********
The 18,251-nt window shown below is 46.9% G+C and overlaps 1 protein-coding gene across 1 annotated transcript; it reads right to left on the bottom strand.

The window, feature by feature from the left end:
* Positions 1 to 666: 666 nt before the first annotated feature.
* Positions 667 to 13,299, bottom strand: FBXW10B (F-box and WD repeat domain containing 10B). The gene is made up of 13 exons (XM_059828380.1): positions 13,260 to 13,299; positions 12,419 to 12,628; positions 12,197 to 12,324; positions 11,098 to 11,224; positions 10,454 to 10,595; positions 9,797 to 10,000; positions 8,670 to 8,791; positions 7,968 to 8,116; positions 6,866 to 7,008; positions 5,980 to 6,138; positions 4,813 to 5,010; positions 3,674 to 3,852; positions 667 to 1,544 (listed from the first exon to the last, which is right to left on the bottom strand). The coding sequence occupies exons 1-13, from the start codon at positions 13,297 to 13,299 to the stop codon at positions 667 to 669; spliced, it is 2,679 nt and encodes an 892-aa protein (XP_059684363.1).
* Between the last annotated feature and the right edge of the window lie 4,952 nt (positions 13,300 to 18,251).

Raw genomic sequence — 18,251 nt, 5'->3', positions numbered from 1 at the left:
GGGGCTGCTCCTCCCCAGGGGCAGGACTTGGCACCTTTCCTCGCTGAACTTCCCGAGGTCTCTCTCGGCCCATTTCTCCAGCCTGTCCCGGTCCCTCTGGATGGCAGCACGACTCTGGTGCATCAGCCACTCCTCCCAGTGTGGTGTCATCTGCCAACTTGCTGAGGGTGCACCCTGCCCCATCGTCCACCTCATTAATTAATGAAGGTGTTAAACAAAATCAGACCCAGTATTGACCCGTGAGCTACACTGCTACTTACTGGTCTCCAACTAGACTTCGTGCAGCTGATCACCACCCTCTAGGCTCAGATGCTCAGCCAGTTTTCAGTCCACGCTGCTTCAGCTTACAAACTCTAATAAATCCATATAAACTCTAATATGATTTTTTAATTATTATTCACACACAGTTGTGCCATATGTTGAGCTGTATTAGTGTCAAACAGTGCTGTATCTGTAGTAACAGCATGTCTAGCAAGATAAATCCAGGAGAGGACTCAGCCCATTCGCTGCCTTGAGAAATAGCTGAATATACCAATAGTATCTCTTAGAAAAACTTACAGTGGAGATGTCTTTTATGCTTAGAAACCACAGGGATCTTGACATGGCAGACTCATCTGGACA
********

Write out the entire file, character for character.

The 18,251-nt window shown below is 46.9% G+C and overlaps 1 protein-coding gene across 1 annotated transcript; it reads right to left on the bottom strand.

The window, feature by feature from the left end:
* Positions 1 to 666: 666 nt before the first annotated feature.
* Positions 667 to 13,299, bottom strand: FBXW10B (F-box and WD repeat domain containing 10B). The gene is made up of 13 exons (XM_059828380.1): positions 13,260 to 13,299; positions 12,419 to 12,628; positions 12,197 to 12,324; positions 11,098 to 11,224; positions 10,454 to 10,595; positions 9,797 to 10,000; positions 8,670 to 8,791; positions 7,968 to 8,116; positions 6,866 to 7,008; positions 5,980 to 6,138; positions 4,813 to 5,010; positions 3,674 to 3,852; positions 667 to 1,544 (listed from the first exon to the last, which is right to left on the bottom strand). The coding sequence occupies exons 1-13, from the start codon at positions 13,297 to 13,299 to the stop codon at positions 667 to 669; spliced, it is 2,679 nt and encodes an 892-aa protein (XP_059684363.1).
* Between the last annotated feature and the right edge of the window lie 4,952 nt (positions 13,300 to 18,251).

Raw genomic sequence — 18,251 nt, 5'->3', positions numbered from 1 at the left:
GGGGCTGCTCCTCCCCAGGGGCAGGACTTGGCACCTTTCCTCGCTGAACTTCCCGAGGTCTCTCTCGGCCCATTTCTCCAGCCTGTCCCGGTCCCTCTGGATGGCAGCACGACTCTGGTGCATCAGCCACTCCTCCCAGTGTGGTGTCATCTGCCAACTTGCTGAGGGTGCACCCTGCCCCATCGTCCACCTCATTAATTAATGAAGGTGTTAAACAAAATCAGACCCAGTATTGACCCGTGAGCTACACTGCTACTTACTGGTCTCCAACTAGACTTCGTGCAGCTGATCACCACCCTCTAGGCTCAGATGCTCAGCCAGTTTTCAGTCCACGCTGCTTCAGCTTACAAACTCTAATAAATCCATATAAACTCTAATATGATTTTTTAATTATTATTCACACACAGTTGTGCCATATGTTGAGCTGTATTAGTGTCAAACAGTGCTGTATCTGTAGTAACAGCATGTCTAGCAAGATAAATCCAGGAGAGGACTCAGCCCATTCGCTGCCTTGAGAAATAGCTGAATATACCAATAGTATCTCTTAGAAAAACTTACAGTGGAGATGTCTTTTATGCTTAGAAACCACAGGGATCTTGACATGGCAGACTCATCTGGACA